Hugo Carvajal Arrives in Venezuela – Venezuela Solidarity ...

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... Socialist Party of Venezuela (PSUV). Venezuelan Foreign Relations Minister Elias Jaua received Carvajal and the deputy Minister of Foreign Relations to Europe, Calixto Ortega, at the MaiquetiaInternational Airport, some 18 miles from the capital's city of Caracas. ... “Hugo Carvajal broke world records by arresting over 75 heads of drug trafficking organizations,” said Maduro during the second day of the Third National Congress of the PSUV. Carvajal was standing next to Maduro ...

From California to Orlando's I-Drive Hotels: 26 Arrested in ...

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Agents of the Metropolitan Bureau of Investigation said Friday, 26 arrest warrants have been issued for defendants in a drug trafficking organization which stretches from California to International Drive, the heart of Orlando's ...

leader of maritime international drug transportation ... 

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Estupinan-Montano allegedly worked closely with the violent “Los Rastrojos” drug trafficking organization, a paramilitary organization that employed hundreds of individuals and controlled drug trafficking along the Pacific ...
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Saudi Arabia: Four Men Beheaded For Smuggling Marijuana

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Just four days ago, Sultan Hussein Khadim, a Pakistani man, was also put to the sword in Saudi Arabia's Eastern Province for drug trafficking, according to the government, reports Agence France-Presse. “The recent ... Relatives of the men contacted Amnesty on Thursday “asking for help amid fears that the executions were imminent,” and later the families were told by the Saudi interior ministry to stop contacting the international human rights organizationDrug ...

Patriarch of Guatemalan Drug Trafficking Organization ...

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This case once again affirms the Justice Department's unwavering commitment to working with ourinternational law enforcement partners to bring transnational drug traffickers, wherever they may reside, to justice for their ...

Yerevan hosts regional conference on international drug trafficking ... 

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The purpose of these conferences is to support and enhance international efforts to combatinternational drug-trafficking organizations, by developing the capabilities of investigators, prosecutors, and judges to investigate, ...

Large-scale law enforcement effort targets downtown Los Angeles ... 

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"Unscrupulous companies that help cartels cover their financial tracks by laundering their illicit funds are contributing to the devastation wrought by the international drug trade. ... This BMPE scheme – which is also known as trade-based money laundering – is often used by Mexico-based drug trafficking organizations to collect money from their drug sales in the United States without having to take the risk of smuggling bulk amounts of U.S. currency across the Mexican ...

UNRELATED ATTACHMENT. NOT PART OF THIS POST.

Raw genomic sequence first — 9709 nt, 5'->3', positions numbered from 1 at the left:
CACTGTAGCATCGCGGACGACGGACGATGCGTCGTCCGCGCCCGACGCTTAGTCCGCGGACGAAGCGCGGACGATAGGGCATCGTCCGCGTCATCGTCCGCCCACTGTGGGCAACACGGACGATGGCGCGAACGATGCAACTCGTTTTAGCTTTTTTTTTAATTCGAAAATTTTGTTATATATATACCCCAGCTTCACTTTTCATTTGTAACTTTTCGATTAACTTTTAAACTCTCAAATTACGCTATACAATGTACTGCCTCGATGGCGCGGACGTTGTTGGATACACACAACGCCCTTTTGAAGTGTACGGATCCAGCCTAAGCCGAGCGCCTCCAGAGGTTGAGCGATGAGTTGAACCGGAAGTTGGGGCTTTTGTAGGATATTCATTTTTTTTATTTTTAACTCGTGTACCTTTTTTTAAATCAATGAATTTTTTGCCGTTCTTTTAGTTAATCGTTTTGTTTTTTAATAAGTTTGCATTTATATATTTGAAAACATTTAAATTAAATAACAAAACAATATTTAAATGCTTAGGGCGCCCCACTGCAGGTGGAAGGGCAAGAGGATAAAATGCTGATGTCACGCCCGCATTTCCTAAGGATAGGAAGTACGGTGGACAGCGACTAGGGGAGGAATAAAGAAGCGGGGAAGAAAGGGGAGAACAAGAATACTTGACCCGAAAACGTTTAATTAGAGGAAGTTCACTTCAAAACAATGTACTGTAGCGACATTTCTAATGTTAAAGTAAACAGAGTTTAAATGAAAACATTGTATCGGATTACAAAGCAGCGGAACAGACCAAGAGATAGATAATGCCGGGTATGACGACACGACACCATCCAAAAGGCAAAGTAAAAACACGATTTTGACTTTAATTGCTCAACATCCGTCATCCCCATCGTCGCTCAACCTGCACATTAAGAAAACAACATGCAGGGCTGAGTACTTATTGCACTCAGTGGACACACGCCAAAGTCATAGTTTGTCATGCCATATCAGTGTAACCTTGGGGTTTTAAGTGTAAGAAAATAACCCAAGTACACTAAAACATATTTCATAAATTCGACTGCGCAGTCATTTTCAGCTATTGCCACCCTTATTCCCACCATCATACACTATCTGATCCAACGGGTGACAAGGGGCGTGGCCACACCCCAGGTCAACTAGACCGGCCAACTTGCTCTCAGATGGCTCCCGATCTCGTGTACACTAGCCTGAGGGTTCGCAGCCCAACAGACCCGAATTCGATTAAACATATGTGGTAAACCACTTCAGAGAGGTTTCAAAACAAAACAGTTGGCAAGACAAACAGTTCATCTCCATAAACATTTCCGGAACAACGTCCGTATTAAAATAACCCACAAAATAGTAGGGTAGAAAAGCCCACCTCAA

FBI: “Twenty-Six People Indicted in Drug Trafficking Conspiracy in ... 

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... of the international drug trafficking connections that are plaguing our communities with danger and heroin,” Anthony said. “The FBI will continue collaborative law enforcement efforts to combat these violent organizations.”.

OFAC: “Treasury Targets Honduran Drug Trafficking Organization ... 

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WASHINGTON – The U.S. Department of the Treasury's Office of Foreign Assets Control (OFAC) today announced the designation of the Los Valles drug trafficking organization in Honduras and Honduran national Miguel Arnulfo Valle Valle as significant foreign narcotics traffickers pursuant to the Kingpin Act. ... Since June 2000 more than 1600 individuals and entities have been named pursuant to the Kingpin Act for their role in international narcotics trafficking.
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International Statesmen Call for Experimenting with Drug Legalization 

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But let's also allow and encourage countries to carefully test models of responsible legal regulation as a means to undermine the power of organized crime, which thrives on illicit drug trafficking.” The top recommendations of the report are to put health and safety first, to stop criminalizing people for druguse, focus on reducing the power of criminal organizations, find alternatives to incarceration for low-level parts of the drug market, and encourage diverse experiments ...